Naturally, much of what I learned from interviewing my old teacher were opinions and beliefs rather than facts. In order to test both of our claims, I started to research academic literature in order to find support or controversy to the statements made in the course of this self-reflective study. Based on our conversation, I split conflicting views into three pairs, which are as follows:

  • Individualized learning styles vs. standardized approach
  • Rote drills and exercises vs. deeper learning
  • The necessity for a rigid structure vs. flexibility in teaching methods

The results of my investigation and literature research varied from one source to another. I discovered that the roots of my belief could be traced to American history and practices of democracy and individualism. According to Scott (2010), various teaching styles have emerged as a result of western individualistic culture, which contributes to their enduring survival by playing on cultural predispositions of the population, researchers, and students. However, at the same time, there is evidence stating that tailoring learning patterns to students may not as efficient as initially thought. Husmann and O’Loughlin (2018) claim that while students may prefer particular teaching styles, it does not necessarily impair their capabilities of receiving information in any other way.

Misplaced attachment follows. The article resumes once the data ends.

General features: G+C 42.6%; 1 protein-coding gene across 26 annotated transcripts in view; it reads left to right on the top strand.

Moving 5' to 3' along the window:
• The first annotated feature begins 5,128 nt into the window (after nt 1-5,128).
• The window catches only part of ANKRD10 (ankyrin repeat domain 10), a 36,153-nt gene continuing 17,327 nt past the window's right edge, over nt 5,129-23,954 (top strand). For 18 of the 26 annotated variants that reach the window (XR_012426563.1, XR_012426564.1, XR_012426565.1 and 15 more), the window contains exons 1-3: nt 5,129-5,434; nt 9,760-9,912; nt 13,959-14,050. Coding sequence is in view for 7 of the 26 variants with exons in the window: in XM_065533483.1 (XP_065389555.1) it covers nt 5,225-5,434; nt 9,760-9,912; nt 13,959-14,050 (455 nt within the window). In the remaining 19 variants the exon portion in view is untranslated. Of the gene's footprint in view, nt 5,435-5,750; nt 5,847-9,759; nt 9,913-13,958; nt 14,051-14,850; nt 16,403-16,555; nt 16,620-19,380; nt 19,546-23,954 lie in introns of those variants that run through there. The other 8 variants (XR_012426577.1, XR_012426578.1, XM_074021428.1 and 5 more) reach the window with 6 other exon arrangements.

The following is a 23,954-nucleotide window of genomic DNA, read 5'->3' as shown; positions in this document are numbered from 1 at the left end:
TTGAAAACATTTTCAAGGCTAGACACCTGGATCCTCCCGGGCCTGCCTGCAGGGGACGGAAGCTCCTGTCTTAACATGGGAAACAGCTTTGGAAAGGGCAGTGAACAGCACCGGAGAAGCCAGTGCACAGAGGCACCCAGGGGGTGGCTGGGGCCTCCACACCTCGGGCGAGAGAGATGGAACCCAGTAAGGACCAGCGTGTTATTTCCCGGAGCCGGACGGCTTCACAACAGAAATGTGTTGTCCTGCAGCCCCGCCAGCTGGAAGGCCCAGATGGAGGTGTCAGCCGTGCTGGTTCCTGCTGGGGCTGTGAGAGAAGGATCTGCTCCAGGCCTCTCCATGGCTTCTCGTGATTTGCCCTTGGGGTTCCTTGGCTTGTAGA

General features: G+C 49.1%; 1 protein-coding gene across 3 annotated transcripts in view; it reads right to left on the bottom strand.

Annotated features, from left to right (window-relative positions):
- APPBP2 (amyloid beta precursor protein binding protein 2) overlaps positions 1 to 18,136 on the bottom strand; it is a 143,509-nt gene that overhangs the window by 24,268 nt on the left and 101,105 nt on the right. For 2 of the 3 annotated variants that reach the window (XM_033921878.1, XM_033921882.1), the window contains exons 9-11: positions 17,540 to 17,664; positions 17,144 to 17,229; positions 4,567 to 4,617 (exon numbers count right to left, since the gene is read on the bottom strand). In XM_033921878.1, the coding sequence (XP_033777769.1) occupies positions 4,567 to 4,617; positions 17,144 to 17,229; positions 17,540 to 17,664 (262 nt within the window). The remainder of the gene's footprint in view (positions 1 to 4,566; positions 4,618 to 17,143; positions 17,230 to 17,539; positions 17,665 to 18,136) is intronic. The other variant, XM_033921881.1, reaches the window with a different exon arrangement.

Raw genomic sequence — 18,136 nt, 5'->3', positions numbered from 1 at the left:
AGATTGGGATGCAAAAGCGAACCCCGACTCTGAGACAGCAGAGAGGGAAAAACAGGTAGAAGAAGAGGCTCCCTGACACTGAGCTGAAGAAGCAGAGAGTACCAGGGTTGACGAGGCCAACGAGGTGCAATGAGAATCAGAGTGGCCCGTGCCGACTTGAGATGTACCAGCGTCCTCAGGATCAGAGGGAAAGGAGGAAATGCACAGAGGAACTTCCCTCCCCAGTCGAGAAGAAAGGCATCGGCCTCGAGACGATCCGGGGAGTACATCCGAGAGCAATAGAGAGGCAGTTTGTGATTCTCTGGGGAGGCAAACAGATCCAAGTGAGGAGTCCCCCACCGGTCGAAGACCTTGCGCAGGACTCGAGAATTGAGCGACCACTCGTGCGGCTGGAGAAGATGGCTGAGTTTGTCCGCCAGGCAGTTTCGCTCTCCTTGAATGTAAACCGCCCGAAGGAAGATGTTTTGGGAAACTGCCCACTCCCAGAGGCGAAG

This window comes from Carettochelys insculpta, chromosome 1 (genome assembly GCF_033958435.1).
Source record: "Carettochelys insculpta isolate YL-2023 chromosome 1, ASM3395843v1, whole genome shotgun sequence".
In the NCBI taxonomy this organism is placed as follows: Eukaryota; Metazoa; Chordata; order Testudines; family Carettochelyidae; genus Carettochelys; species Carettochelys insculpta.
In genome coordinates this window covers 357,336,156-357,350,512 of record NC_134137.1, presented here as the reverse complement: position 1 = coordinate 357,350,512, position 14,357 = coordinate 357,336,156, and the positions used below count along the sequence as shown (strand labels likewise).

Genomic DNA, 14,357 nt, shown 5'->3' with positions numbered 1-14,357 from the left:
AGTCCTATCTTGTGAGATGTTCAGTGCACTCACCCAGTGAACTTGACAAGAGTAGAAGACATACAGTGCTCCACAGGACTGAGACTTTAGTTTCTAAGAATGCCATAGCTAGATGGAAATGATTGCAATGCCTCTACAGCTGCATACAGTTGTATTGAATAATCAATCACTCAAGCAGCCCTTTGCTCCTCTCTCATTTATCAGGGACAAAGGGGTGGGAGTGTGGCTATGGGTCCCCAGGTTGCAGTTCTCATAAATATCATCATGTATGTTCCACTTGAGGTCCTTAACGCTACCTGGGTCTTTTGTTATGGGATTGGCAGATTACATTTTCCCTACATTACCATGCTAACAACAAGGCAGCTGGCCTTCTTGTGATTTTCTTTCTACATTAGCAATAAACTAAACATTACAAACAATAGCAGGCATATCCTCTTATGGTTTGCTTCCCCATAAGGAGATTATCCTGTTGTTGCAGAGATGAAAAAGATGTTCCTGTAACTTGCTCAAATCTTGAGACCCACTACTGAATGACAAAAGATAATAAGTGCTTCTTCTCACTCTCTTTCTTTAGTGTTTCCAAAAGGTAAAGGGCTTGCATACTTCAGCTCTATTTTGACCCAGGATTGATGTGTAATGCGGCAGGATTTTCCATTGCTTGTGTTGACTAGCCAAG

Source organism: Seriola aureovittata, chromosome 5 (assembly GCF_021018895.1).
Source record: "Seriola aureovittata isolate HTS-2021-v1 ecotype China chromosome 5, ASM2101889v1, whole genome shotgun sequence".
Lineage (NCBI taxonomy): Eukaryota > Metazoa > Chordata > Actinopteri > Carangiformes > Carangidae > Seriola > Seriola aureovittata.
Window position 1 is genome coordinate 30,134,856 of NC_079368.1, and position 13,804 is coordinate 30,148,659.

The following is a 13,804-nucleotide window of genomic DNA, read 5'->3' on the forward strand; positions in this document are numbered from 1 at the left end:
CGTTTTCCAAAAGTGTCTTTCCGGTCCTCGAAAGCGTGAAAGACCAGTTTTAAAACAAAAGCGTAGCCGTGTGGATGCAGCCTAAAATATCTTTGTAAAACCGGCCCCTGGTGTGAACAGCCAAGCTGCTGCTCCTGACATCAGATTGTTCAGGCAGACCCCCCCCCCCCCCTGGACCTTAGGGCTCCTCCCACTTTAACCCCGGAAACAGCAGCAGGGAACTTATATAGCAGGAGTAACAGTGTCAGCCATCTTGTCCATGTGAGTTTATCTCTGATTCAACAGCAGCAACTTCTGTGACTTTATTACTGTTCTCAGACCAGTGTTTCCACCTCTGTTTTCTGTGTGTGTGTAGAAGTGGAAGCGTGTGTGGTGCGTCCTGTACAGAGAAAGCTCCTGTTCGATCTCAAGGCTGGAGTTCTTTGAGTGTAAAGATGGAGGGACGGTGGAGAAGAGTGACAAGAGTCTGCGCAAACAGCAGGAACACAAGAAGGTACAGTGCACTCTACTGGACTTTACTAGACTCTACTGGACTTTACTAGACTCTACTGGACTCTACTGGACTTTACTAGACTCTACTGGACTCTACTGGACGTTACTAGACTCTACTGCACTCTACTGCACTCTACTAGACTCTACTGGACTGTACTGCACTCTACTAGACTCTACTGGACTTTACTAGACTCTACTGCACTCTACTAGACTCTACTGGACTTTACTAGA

My view on education correlates with Goodman (2014), who states that modern views on pedagogy often see the student as a co-creator of knowledge, whereas traditional methods treat them as newbies to be taught whatever the teacher feels necessary to teach. According to Davies (2000), constructivists view education not as a series of responses to stimuli or memorization of numbers, motions, and symbols, but through understanding and constructing new knowledge. Constructivism has been one of the prevalent frameworks in education ever since the early 2000s. However, there is a surprising amount of criticism of the progressive constructivist frameworks, especially when it comes to high-stakes disciplines such as nursing.

It has been established that nursing is an evidence-based practice. According to Mackey and Bassendowski (2017), evidence-based practices and the use of technology is critical to success and evolution of nursing. At the same time, current beliefs enforced in the nursing education community could not be farther from that goal. Tanner (2004) states that education in nursing as well as in other fields operates largely on ideology and consensus achieved between different factions within the nursing community. They practice a multitude of approaches towards teaching without a solid evidence base to support these practices. Many pedagogues expect students to share their teacher’s beliefs about education and willingly participate in whatever activities necessary, be it unorthodox learning methods or research (Comer, 2009).

Based on the evidence provided, it can be concluded that neither mine nor my teacher’s beliefs were completely wrong or completely right. It is possible to see that preferences towards individualism and flexibility are dictated by experiences and cultural background rather than educational efficiency supported by evidence.